Collegiate Recruiting Changes for 2019

The NCAA has adopted new recruiting rules for NCAA DI schools effective May 1, 2019. These new rules put limits on the communication between a recruit and a college coach before the end of their sophomore year of high school. These rules are designed to stop the growth of early recruiting and give student-athletes the opportunity to make a more informed decision on their college of choice.

What sports are impacted?

All NCAA DI sports except Football, Baseball, Softball, M/W Lacrosse, and M/W Basketball.

What are the new NCAA DI rules?

  • No “communication with a coach” until June 15 of sophomore year
  • No Official or Unofficial visits until August 1 of junior year
  • No “Recruiting Conversations” or Verbal Offers until June 15 of sophomore year

What is considered “communication with a coach?”

The new rules prevent any communication between a student-athlete or parent/guardian and a DI college coach before June 15 of sophomore year. “Communication with a coach” includes any phone, text, or email conversations between a student-athlete or parent/guardian and a DI college coach.

Previously, coaches were prohibited from initiating contact with a recruit. However, if an athlete called a coach, the coach could pick up the phone. That is no longer allowed. There is zero off-campus communication allowed between a coach and a recruit before June 15 of an athlete’s sophomore year.

What are “Recruiting Conversations?”

College coaches are restricted from making verbal offers to an athlete before June 15 of sophomore year. Coaches are not allowed to have any recruiting conversation with a student-athlete or parent/guardian. They can’t make a verbal offer, hint at a scholarship, or help with admissions or other forms of financial aid.

These conversations are also not allowed between college coaches and an athlete’s high school or club coach. College coaches will be allowed to discuss freshman or sophomore recruits with the club and high school coaches. Still, those conversations are limited to whether the coach is interested in recruiting them. College coaches cannot make unofficial offers or discuss support in admissions or any other form of financial aid with a club or high school coach.

Why did the rules change?

These rules are part of a continued focus from the NCAA to curb early recruiting. These specific changes are made to give student-athletes a similar timeline to non-student-athletes during the process of identifying and evaluating potential colleges.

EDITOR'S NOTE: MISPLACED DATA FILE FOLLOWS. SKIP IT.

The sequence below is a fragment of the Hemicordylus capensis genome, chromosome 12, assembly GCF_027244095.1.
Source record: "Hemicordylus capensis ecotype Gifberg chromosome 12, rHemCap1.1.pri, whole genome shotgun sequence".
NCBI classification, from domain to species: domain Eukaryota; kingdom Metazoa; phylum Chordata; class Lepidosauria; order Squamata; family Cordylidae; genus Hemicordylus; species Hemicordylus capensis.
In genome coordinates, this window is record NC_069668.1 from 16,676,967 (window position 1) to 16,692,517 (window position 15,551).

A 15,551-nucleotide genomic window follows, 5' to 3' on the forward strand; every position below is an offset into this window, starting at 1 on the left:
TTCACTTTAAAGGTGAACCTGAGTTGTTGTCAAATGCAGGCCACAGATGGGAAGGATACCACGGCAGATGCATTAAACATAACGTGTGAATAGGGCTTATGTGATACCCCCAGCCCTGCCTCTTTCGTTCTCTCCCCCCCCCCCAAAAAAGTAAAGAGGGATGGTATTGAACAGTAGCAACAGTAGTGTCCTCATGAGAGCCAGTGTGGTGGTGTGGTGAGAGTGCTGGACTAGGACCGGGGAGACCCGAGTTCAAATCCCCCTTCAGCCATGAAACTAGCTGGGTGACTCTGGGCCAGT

When do I need to start the recruiting process?

Despite NCAA rules, the recruiting process does not start when coaches can begin contacting recruits. Taking the right classes, making sure you have the film (for most sports), and researching the schools are all things you should be doing well before you start “communicating with a coach.”

As we see on NCSA’s platform every day, college coaches begin looking at athletes as early as freshman year. Even if coaches can’t contact these recruits, they are going to look at their videos and grades and potentially reach out to their coaches to make sure the student-athlete is one they want to recruit. While the NCAA rules suggest the recruiting process starts later, there are several things an athlete can do to be proactive and get a head start.

How will these rules impact me?

The impact of the new rules on you depends on your sport and what the previous recruiting practices entail. In sports like track & field, swimming, and wrestling, where the majority of recruiting was already happening in junior year, and later, these changes will speed up the recruiting process. According to the NCAA’s research, over 80% of the student-athletes in these sports didn’t even get a verbal offer until senior year. In sports like soccer and volleyball, where early recruiting is more common, the impact will be harder to predict. While direct conversations about recruiting are now prohibited, it is unlikely that recruiting will stop altogether.

Here is a breakdown of how these changes will impact each sport (numbers quoted from NCAA research):

  • M Soccer – 76% of Men’s Soccer recruiting conversations start sophomore or junior year. The recruiting process will increase the recruiting timeline.
  • W Soccer – Women’s Soccer recruiting starts very early, with 78% of student-athletes reporting their first recruiting contact sophomore year or earlier. While direct recruiting and early offers will stop, coaches will still be looking for ways to evaluate student-athletes and make their interest known.

What if I have verbally committed before my junior year?

For prospects who have already been in touch with DI coaches, those communications will have to stop until June 15 of the prospect’s sophomore year. If you were fortunate enough to have been offered a scholarship and made a verbal commitment, you will no longer be able to discuss that offer with the coach. As always, verbal offers are still unofficial until the beginning of the signing period

You must be aware of these changes so you can keep your student-athlete protected from having their eligibility possibly affected.  I am hopeful that this will help you in staying on top of the ever-changing world of collegiate athletics and has been a help to you.

I look forward to seeing all our BRSC athletes who want to get to the next level and have a terrific collegiate experience. Below is the breakdown of the rules in an easy to see format.